Friday, April 3, 2009

Chicken Croquettes

Pin It This is, hands down, my children's, and all their friend's, favorite recipe. You can imagine how many times it has been requested ever since I mentioned I was going to do a cooking blog. It is also one of my bridge table's favorite lunch. They are rich enough to stand alone next to a nice green salad, so don't waste your time making anything else. Yes, they take time, and it takes two days to complete the process, but they are well worth it, freeze beautifully and delight everyone, including children. If you have a captive audience eager to eat your croquettes, they will volunteer to help you shape and bread them, which is the nasty part of the deal. But keep and eye on your little (and big) helpers, because as they get tired and bored, they end up shaping them like torpedoes! The original recipe is my aunt Martha's, who forgot it was her recipe until she tasted them here a few weeks ago.

1 small chicken (use white and dark meat)*
3 TB butter
1 medium onion, chopped
1 small bunch of fresh parsley, chopped
Dash Worcestershire Sauce
Juice from 1/2 lemon
2 cans evaporated milk
10-12 TB flour
Salt & Pepper
3 eggs beaten
Vegetable oil

Day 1

Remove the meat from the chicken and cut up in small pieces. If you make the croquettes from yesterday's roast chicken and only ate one leg and some of one of the breast's, you will have enough meat for this recipe. Otherwise, you can buy a small roast chicken.

In a skillet, melt the butter and cook the onions until translucent. Add the parsley and cook for 1 minute. Remove from the heat. In a blender, add the chicken, the 2 cans of milk and the flour. Do this in batches, 1/2 the chicken, 1 can of milk, and half the flour. Blend until thickened and smooth. Add to the skillet with the onions. Repeat with the other half. With a wooden spoon blend the two batches into the onions and parsley. Add the lemon juice, the Worcestershire Sauce, and salt and pepper and continue to stir in medium or medium low heat. Be careful, if you see that it starts to stick to the bottom, lower the heat. You are going to stir for about 15- 20 minutes, stopping and starting again until it begins to separate from the edges and starts to bubble. Remove from the heat and set aside to cool. Once it is cooled, stick in the refrigerator until tomorrow, and I mean tomorrow! Mix needs to rest and cool in the refrigerator at least overnight so it will harden.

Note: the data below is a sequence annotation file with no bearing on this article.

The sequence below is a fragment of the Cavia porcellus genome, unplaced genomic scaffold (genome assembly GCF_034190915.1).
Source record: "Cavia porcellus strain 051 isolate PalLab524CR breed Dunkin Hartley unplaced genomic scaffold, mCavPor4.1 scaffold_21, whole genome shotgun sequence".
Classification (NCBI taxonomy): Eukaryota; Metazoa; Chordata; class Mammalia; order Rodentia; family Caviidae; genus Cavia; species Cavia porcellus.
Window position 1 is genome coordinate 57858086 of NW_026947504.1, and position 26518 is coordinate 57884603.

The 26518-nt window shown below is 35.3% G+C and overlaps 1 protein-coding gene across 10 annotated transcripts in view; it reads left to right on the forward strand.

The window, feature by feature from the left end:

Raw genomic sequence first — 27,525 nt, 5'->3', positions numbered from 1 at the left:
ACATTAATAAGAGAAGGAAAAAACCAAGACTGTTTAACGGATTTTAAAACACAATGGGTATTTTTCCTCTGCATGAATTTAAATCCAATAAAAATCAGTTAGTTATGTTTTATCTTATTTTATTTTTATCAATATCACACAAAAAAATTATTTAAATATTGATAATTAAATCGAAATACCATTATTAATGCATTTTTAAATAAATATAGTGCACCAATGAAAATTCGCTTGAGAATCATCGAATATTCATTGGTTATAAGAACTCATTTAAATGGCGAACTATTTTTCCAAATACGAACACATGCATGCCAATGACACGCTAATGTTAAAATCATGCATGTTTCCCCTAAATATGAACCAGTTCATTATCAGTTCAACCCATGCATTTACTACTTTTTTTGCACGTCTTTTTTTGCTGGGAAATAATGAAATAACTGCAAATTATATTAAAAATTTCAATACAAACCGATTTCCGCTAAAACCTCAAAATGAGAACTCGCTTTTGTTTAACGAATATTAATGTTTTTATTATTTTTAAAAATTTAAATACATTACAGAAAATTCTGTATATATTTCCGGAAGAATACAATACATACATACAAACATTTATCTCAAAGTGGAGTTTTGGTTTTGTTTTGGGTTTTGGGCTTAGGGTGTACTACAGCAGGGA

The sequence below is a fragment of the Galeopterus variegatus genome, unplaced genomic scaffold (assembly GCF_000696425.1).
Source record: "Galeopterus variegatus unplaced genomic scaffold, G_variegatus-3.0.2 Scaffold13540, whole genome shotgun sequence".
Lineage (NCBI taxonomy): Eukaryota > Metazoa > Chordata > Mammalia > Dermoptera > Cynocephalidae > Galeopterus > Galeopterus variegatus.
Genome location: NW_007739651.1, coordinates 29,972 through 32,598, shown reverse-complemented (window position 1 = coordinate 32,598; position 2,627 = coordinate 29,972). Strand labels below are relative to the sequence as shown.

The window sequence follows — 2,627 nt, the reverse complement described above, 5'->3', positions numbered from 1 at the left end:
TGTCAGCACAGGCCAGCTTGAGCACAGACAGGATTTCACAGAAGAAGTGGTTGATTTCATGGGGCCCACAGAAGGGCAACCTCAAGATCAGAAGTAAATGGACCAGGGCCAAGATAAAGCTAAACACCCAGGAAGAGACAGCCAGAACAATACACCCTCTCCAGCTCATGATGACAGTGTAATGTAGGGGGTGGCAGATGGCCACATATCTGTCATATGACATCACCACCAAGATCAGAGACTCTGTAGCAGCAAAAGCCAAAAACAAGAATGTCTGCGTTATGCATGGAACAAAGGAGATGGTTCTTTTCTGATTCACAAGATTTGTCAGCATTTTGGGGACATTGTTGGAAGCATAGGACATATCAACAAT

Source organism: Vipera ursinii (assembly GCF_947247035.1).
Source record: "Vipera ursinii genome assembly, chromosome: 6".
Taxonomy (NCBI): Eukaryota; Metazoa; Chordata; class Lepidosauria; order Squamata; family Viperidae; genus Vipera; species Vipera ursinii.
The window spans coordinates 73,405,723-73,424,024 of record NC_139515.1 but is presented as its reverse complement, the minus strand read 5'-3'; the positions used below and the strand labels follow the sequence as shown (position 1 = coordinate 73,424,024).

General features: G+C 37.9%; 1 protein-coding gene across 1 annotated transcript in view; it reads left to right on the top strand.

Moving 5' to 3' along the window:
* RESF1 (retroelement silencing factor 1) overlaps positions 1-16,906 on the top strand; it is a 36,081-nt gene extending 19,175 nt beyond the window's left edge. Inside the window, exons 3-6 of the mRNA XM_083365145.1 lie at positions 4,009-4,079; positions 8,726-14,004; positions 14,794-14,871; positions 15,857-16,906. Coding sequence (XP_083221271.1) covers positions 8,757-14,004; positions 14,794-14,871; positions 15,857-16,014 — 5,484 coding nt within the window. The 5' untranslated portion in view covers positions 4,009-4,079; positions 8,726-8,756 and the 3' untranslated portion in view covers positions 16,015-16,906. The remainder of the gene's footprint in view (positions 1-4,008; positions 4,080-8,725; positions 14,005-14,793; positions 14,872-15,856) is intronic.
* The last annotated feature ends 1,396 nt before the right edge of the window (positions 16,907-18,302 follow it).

Day 2

Set up a breading station consisting of 1 bowl for the eggs, and 1 bowl for the breadcrumbs. Beat the eggs in one bowl, place about one cup of breadcrumbs in the other. Take one big soup spoonful of the dough and using your pretty little hands, shape into croquettes, pass through breadcrumbs, then the eggs and breadcrumbs again. Set aside in a cold plate. Repeat until all are shaped. I place the ones I am going to eat that night at least an hour in the refrigerator before I fry them. The rest are frozen and will yield at least two or three more meals. Freeze them in tin foil paper, in one long row, side by side. I usually make packets of eight and a couple of packets of 4 for an impromptum snack or lunch. Wrap tight.


Place about an inch of vegetable oil in a skillet and fry on all sides until golden brown. Drain in a paper towel. If they are frozen, fry straight from the freezer, but lower the heat to make sure they completely cook inside. Otherwise you will end up with beautiful croquettes on the outside but cold inside.

I hope you enjoy them as much as my family has for the last 40 years!

Ham Croquettes
Substitute 1 lbs. ham for the chicken

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